The Supreme Court of the United States (SCOTUS) on Oct. 29 accepted two cases for argument during the2021-2022 term:
- Arizona v. City and County of San Francisco, California, originating from the U.S. Court of Appeals for the 9th Circuit.
- West Virginia v. Environmental Protection Agency (consolidated with North American Coal Corporation v. Environmental Protection Agency, Westmoreland Mining Holdings v. Environmental Protection Agency, and North Dakota v. Environmental Protection Agency), originating from the U.S. Court of Appeals for the D.C. Circuit.
The question presented to the court in Arizona is: “Whether States with interests should be permitted to intervene to defend a rule when the United States ceases to defend.” The petitioners presented two additional questions in the petition for writ of certiorari, but the court limited its review to the first question only.
In West Virginia, the court was asked to consider the following question: “In … an ancillary provision of the Clean Air Act, did Congress constitutionally authorize the Environmental Protection Agency to issue significant rules—including those capable of reshaping the nation’s electricity grids and unilaterally decarbonizing virtually any sector of the economy—without any limits on what the agency can require so long as it considers cost, nonair impacts, and energy requirements?”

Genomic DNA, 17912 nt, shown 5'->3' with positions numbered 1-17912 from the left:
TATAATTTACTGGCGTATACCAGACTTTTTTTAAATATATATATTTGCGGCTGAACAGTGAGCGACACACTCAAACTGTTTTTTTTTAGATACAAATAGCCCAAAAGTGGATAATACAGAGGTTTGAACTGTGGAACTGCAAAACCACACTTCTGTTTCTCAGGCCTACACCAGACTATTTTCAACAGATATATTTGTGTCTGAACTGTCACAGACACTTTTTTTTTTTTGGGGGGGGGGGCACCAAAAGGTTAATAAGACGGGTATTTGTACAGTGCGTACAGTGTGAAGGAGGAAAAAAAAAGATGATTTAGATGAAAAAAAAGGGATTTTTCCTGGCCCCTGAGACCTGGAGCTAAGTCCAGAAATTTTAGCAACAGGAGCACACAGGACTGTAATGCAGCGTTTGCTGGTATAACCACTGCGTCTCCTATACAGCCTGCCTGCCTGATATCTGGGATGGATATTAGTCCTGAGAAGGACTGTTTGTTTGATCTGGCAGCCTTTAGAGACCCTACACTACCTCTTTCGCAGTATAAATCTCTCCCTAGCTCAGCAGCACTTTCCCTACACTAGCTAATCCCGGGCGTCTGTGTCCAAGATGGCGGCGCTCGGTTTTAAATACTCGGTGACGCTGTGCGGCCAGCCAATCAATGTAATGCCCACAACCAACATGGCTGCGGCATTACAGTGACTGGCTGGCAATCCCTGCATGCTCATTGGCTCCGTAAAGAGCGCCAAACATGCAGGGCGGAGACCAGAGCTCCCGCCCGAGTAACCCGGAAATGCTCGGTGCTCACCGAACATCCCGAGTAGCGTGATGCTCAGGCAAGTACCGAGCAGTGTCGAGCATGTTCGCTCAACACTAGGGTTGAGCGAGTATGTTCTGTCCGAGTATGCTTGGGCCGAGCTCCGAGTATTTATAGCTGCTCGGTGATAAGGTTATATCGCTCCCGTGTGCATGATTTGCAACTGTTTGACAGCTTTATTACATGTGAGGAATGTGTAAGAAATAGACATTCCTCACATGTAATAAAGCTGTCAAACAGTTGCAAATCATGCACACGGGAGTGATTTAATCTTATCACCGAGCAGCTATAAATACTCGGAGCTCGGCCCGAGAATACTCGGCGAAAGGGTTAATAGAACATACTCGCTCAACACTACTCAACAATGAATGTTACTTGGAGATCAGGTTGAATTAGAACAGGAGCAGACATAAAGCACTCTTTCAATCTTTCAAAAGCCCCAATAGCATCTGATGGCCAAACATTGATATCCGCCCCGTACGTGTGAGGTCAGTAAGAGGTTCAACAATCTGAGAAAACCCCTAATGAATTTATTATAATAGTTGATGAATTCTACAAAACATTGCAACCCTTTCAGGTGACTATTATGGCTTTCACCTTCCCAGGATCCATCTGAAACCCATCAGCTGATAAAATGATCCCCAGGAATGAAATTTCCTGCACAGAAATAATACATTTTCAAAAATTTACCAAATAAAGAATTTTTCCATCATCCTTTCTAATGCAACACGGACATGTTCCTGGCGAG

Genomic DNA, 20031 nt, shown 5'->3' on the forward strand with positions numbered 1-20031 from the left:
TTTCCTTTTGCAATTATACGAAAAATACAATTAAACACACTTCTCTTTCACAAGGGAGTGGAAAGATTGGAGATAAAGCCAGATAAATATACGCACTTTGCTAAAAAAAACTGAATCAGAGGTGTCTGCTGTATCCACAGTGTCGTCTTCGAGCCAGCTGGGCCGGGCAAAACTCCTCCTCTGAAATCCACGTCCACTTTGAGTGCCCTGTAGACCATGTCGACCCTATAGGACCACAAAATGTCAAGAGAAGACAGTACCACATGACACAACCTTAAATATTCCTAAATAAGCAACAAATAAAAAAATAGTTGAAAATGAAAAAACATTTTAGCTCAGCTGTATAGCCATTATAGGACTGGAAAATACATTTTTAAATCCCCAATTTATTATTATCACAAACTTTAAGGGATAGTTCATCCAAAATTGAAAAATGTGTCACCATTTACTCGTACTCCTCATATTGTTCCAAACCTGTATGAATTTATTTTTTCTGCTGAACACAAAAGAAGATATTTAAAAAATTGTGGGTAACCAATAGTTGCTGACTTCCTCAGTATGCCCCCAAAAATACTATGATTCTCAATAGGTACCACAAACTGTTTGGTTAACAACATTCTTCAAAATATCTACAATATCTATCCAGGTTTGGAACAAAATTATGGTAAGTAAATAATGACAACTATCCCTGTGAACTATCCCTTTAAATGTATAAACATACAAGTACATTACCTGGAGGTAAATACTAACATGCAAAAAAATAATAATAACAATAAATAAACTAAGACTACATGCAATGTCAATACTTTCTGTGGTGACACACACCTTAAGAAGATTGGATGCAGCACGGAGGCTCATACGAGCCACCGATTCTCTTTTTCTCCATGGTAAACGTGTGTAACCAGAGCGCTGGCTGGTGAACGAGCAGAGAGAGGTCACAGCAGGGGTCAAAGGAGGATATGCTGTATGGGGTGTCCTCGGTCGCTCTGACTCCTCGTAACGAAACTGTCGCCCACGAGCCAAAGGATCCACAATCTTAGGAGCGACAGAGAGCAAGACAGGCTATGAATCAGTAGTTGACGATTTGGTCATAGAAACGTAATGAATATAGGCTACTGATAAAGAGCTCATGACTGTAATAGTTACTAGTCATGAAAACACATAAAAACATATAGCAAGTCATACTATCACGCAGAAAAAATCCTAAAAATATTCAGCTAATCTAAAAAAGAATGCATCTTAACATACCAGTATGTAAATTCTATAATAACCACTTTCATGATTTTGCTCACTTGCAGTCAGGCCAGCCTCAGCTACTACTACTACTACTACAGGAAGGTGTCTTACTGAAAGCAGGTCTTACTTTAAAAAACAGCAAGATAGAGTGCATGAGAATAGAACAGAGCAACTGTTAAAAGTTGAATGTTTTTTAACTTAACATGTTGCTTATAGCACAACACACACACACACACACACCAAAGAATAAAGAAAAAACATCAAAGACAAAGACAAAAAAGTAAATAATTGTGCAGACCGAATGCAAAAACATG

To date, the court has agreed to hear 45 cases during the term. Three cases were dismissed, and one case was removed from the argument calendar. Twelve cases have not yet been scheduled for argument.
To date, the court has issued decisions in two cases, both of which were decided without argument.